I started my first full time job out of college at a full-service digital agency a year ago. While I love my job and my coworkers, I did have a difficult time in the first few months. I screwed up like crazy, had trouble sitting still at a desk for 3473947 hours a day, and had to work much faster than I was used to in college. I started questioning my entire life during those first six months, wondering if I could really do it, if I was cut out for my job. As it turns out, I am. But, I didn’t get there without first implementing some strategies to get better at what I do, keep my stress under control, and believe that I was capable of handling it all. Here are a few of those tricks that have helped me along the way.
1. Treat staying up-to-date on industry happenings like a test that’s every day.
Working in social media, it is imperative that I stay in-the-know of the latest developments in the social sphere. But, whether you’re in technology, marketing or HR, there are always going to be changes and developments within your industry. Keeping up with those changes in your sector will help keep you ahead of the game. Bookmark some websites, subscribe to newsletters, and follow thought leaders on LinkedIn. It will help you feel more educated in your role, especially in the beginning. It’s a good habit to start early, so get on it!
2. Forgive yourself for the mistakes you’ve made (and the ones coming).
You’re going to screw up, and you’re going to screw up a lot. If you haven’t yet, don’t worry; it’s coming. And this doesn’t mean you’re bad at your job, going to get fired and live in a box for the rest of your life. These are lessons for you to take along the way.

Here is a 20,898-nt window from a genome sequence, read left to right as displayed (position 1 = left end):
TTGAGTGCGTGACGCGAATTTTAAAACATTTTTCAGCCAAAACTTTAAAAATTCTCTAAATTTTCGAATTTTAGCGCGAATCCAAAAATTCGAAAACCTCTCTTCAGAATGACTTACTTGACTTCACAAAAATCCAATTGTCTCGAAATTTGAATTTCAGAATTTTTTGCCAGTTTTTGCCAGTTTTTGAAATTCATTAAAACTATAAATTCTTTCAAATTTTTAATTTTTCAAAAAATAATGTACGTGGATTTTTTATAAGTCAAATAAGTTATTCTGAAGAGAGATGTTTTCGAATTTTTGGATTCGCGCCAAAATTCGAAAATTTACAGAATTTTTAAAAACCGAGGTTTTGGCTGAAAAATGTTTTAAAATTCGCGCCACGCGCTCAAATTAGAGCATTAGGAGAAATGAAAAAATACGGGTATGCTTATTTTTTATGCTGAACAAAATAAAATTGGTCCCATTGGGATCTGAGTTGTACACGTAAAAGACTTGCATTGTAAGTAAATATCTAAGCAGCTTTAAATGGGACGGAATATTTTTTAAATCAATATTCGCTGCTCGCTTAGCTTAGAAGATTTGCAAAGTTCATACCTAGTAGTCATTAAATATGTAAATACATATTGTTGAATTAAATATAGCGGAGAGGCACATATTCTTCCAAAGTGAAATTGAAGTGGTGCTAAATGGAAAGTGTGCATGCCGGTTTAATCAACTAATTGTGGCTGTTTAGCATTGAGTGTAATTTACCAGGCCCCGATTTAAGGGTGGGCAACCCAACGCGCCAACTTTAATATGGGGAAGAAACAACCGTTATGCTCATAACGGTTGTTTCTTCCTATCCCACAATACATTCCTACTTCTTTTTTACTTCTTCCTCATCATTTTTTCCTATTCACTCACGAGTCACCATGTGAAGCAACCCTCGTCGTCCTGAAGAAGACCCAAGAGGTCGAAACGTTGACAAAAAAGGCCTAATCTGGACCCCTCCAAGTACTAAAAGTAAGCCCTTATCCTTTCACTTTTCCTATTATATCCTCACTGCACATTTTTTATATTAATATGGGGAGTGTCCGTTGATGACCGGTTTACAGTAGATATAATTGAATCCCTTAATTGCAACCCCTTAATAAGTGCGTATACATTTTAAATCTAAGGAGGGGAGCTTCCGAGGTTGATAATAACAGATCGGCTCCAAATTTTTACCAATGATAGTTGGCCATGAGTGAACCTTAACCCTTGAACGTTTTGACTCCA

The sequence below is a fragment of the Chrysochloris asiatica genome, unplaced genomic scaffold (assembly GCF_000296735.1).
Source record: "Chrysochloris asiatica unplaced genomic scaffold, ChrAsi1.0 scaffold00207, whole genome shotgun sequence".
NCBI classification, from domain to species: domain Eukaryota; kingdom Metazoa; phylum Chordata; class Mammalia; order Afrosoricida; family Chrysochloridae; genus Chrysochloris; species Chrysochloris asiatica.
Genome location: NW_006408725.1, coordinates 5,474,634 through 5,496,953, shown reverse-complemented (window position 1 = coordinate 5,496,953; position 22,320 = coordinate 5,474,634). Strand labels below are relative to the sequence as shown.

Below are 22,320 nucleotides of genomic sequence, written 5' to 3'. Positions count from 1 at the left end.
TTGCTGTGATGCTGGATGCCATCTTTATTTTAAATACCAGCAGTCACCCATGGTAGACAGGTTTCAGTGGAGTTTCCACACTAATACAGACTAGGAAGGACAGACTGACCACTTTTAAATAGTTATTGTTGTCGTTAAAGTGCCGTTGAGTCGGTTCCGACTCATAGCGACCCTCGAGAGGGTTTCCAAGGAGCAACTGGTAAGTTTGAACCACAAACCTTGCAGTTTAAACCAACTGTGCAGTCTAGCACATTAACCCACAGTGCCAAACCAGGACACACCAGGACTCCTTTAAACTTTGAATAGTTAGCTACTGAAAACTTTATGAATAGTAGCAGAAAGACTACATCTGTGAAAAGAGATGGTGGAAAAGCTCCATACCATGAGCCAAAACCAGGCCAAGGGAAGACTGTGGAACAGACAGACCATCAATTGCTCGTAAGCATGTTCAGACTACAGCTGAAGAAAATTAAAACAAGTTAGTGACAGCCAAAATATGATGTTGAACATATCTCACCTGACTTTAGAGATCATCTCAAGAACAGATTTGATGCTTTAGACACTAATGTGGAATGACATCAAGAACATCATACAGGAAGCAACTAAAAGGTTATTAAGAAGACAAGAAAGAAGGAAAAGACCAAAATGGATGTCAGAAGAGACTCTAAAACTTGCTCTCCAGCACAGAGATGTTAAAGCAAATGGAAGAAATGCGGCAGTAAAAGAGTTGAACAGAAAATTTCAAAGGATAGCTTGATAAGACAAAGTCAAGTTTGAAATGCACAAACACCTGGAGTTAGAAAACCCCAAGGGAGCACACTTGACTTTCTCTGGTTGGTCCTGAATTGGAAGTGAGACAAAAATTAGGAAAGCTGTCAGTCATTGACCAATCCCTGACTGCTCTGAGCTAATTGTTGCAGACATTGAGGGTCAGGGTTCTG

My first couple of weeks on the job, I beat myself up like crazy for the plethora of screw-ups I made. But here’s the thing: nobody expects you to be perfect and know everything immediately. So when you start getting down on yourself, reframe that mindset from “I suck” to “I feel uncomfortable, but I’m learning so much. I can wait to implement these lessons later.”
3. Dress up a little.
Even if your office has a casual dress code, try and dress up a little more. The days when I put on a nicer outfit, as superficial as it sounds, actually helped me stand up a bit straighter and made me feel more ready to take on the day. I approached things with more confidence knowing I was taking pride in myself, and that pride transferred over to the work I was doing, too.
4. Make your exercise a priority.
If you have a 9-5 desk job like I do, chances are you’ve noticed a few extra pounds that come with your newfound sedentary lifestyle. Pretty frustrating, right? But more important than your jeans fitting more snugly than you’d like, a sedentary lifestyle is not good. If you can, every hour, try and stand up and take a quick walk. After (or before) work, try and hit the gym every now and then. Exercise not only helps with a healthy weight maintenance, it can contribute to your overall sense of wellbeing and help with concentration. Personally, I enjoy working out in the morning. The days when I go first thing, I notice my work is a lot easier to accomplish, and I feel less antsy.
5. Talk to your coworkers!